At the St. Johnsbury House in St. Johnsbury, Vermont, I gave an impromptu “front porch” speech, in the tradition of another Ohio presidential candidate, Warren Harding. (The only difference being Harding would do these things from his front porch.) The St. Johnsbury House is a home for seniors here. I later told reporter Rachael Morrow, of the local Caledonian Record, that our platform calls for maintaining the Social Security fund, but more… “social security should be just that: social security.” That is, instead of being pushed off in nursing homes, assissted living facilities and RV travel, the seniors should be restored to their rightful, and respected, place in our family homes and communities — like it was in the old days, and like it still is in other cultures.
In Montpelier, Vermont, the state capitol, we met with Doug Wells, a representative of Solar Works. He said across the country a type of solar system is starting to be installed where once you’ve used what you’ve needed for the month, the excess goes back into the grid. And as it does, “your meter actually starts to spin backwards,” said Wells. Wells said he got involved with the solar company because he wanted to be part of the solution toward a more sustainable world. While a philosophy major at Miami University, Wells said he came up with, well, this philosophy: “It doesn’t matter whether the glass is half full, or half empty — if it’s polluted and you can’t drink it anyway.” [A picture ran in the Times Argus newspaper here with me talking to Doug Wells. The caption said I wanted to make the country safe for kids, cut down on Federal Government, end crime, stop pollution… I mean, who wouldn’t want to vote for that? Yet the polls, surprisingly, still show we’re behind.]
Vermont is one of the most “walking friendly” states in the nation, with all sorts of “Yield to Pedestrian” signs about, including in Burlington, Vermont’s biggest city and where we headed next. With people everywhere on the street early this evening and the outdoor cafe tables full, we couldn’t help but think: “Bullhorn Country.” So we got out our $3 garage sale bullhorn, and in the tradition of the old-time campaigns, drove about the downtown slowly and told anybody within earshot (range of about 100 ft.): “VOTE JOE, HE’S THE WAY TO GO!” About the third pass through town, we came across a swank cafe, with outside tables filled primarily with couples. Couples all lost in conversation. That is, they were lost in conversation until the street light adjacent to them turned red and I trained the bull horn toward them: “VOTE JOE…” was all I could get out as people at each respective table jumped, upsetting water glasses and the like. (Our six-year-old Joseph had apparently turned up the volume on the bullhorn before handing it to me.) And there went a few votes…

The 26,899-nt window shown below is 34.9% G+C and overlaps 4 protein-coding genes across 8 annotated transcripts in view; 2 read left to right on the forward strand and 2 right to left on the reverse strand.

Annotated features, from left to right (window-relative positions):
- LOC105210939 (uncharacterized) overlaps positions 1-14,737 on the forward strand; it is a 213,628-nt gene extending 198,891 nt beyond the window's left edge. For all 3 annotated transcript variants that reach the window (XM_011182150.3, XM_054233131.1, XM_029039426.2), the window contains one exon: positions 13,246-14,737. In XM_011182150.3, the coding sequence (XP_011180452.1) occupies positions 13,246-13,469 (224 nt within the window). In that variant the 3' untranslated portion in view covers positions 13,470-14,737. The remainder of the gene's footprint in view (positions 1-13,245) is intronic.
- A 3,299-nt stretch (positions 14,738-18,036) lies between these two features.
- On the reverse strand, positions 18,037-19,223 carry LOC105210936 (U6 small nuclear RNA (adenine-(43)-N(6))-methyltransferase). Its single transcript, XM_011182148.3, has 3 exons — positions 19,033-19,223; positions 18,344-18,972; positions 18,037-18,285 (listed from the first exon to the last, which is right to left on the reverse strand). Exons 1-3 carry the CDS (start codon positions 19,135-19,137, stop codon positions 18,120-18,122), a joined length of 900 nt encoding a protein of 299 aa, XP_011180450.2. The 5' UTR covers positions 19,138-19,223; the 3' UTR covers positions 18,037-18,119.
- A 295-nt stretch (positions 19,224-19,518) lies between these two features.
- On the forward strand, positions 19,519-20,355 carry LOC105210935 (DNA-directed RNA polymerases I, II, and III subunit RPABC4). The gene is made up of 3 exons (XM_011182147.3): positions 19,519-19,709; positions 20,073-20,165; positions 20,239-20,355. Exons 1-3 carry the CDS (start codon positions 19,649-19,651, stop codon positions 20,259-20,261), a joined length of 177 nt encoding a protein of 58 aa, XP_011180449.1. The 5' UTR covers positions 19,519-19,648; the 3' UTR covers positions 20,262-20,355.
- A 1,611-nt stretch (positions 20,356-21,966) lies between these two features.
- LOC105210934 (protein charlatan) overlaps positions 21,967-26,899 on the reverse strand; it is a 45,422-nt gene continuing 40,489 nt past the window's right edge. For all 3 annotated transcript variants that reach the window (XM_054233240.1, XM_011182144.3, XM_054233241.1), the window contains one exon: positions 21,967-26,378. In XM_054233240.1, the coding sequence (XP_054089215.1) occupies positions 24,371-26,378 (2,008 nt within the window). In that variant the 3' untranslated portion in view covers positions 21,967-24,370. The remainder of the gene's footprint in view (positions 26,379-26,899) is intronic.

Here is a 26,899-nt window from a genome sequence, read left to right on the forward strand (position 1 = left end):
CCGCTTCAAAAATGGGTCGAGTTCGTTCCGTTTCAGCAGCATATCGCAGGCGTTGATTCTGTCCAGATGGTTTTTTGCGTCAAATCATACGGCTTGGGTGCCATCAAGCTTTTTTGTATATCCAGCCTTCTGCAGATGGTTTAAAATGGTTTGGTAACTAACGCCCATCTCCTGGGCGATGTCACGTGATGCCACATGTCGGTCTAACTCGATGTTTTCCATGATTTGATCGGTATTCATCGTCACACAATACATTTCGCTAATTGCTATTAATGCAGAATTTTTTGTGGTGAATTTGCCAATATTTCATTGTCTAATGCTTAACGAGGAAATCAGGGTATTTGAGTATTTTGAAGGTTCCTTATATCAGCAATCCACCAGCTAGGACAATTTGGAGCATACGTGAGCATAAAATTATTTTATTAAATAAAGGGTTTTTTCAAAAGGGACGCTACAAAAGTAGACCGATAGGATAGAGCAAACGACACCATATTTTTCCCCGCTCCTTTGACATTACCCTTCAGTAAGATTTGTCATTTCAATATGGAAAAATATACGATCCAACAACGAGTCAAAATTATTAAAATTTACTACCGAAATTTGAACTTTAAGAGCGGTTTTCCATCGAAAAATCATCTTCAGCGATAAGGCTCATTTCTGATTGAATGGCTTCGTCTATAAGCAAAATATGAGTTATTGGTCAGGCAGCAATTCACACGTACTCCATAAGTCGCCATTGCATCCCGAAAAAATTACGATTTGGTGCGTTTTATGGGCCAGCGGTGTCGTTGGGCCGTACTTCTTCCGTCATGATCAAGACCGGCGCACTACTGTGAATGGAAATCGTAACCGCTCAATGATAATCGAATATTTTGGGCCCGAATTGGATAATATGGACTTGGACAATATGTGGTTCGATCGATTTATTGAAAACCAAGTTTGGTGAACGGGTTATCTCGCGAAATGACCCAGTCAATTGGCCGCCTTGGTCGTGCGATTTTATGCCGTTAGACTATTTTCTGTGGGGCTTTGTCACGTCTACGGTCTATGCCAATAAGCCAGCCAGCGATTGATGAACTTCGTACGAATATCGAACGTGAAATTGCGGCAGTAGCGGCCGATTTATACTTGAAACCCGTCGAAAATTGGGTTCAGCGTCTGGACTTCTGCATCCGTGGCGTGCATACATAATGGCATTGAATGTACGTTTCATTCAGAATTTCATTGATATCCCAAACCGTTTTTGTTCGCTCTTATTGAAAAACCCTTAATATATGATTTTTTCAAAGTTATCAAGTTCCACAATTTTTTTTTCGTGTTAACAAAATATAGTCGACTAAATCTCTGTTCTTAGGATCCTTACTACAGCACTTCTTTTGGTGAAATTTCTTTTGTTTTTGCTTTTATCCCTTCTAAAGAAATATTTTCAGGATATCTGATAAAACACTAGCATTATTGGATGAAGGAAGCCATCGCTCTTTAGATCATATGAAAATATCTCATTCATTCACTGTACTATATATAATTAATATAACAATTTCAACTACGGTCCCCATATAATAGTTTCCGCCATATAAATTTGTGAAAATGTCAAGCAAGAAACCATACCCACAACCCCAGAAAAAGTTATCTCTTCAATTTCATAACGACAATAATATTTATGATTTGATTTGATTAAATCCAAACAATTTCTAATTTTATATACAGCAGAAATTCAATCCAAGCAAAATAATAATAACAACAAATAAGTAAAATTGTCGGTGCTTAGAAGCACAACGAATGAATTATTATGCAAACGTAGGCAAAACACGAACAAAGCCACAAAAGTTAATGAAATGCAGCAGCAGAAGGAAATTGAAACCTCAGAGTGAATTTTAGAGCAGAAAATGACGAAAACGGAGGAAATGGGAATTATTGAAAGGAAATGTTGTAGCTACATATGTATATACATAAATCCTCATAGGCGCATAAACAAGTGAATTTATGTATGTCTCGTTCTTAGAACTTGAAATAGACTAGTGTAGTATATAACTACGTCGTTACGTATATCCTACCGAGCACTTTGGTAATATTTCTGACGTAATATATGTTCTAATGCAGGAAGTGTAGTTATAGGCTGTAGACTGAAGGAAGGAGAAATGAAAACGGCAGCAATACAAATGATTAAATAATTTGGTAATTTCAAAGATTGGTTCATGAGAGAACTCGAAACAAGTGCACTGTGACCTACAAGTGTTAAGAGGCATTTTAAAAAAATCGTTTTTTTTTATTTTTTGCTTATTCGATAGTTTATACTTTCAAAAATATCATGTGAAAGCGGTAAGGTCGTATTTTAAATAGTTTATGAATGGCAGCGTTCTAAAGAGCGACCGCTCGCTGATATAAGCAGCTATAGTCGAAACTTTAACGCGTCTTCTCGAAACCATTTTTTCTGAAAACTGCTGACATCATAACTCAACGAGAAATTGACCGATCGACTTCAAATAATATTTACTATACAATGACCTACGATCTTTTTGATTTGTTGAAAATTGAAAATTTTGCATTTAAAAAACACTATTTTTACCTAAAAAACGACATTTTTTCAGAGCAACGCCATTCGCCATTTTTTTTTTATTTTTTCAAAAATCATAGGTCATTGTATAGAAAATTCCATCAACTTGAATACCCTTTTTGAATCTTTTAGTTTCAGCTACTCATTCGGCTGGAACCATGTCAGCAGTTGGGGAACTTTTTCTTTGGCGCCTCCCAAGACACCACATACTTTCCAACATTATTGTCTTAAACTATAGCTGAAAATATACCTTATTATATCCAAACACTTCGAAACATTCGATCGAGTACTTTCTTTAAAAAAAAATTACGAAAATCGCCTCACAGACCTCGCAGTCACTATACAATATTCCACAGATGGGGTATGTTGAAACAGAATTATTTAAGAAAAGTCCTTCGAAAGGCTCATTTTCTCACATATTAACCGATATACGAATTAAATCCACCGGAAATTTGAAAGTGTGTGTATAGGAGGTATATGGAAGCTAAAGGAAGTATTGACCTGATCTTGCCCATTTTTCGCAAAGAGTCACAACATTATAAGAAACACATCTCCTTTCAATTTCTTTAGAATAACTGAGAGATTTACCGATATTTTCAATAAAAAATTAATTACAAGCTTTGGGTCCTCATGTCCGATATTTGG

We toured the National Morgan Horse Museum in Shelburne, VT today and archivist Kathy Furr told me the Morgan, which was the first horse bred in America, was yesteryear’s version of “today’s SUV’s”. That is, they were fast, could plow a field, pull a wagon… I told the Shelburne News that our agricultural platform calls for a return to the small family farm, the use of these types of horses again (like they do in the Amish communities) in tandem with, say, some “low tech,” small solar powered tractors and the like. One of the reasons for this is because the bigger, and more “high tech,” tractors, super-combines, and the like… have opened the door for corporate farming in a big way — pushing the small farmer off the land.
We met with Fr. Jim Noonan in Shelburne, Vermont today. He grew up in Shelburne, but is now a Mary Knoll missionary in Cambodia. He said in Cambodia 50% of the children are illiterate, and 50% are also malnourished. What’s more, the per capita annual income is a mere $300 there. And many of the children in Cambodia, as is true throughout the Third World, die of what are now considered “prevenatble diseases,” said Fr. Noonan. Fr. Noonan said it’s hard to say we live in a “civilized time” when a majority of the people in developed Western countries carry on with their lifestyles, spend billions on defense, and so on… while these little children are dying by the scores elsewhere.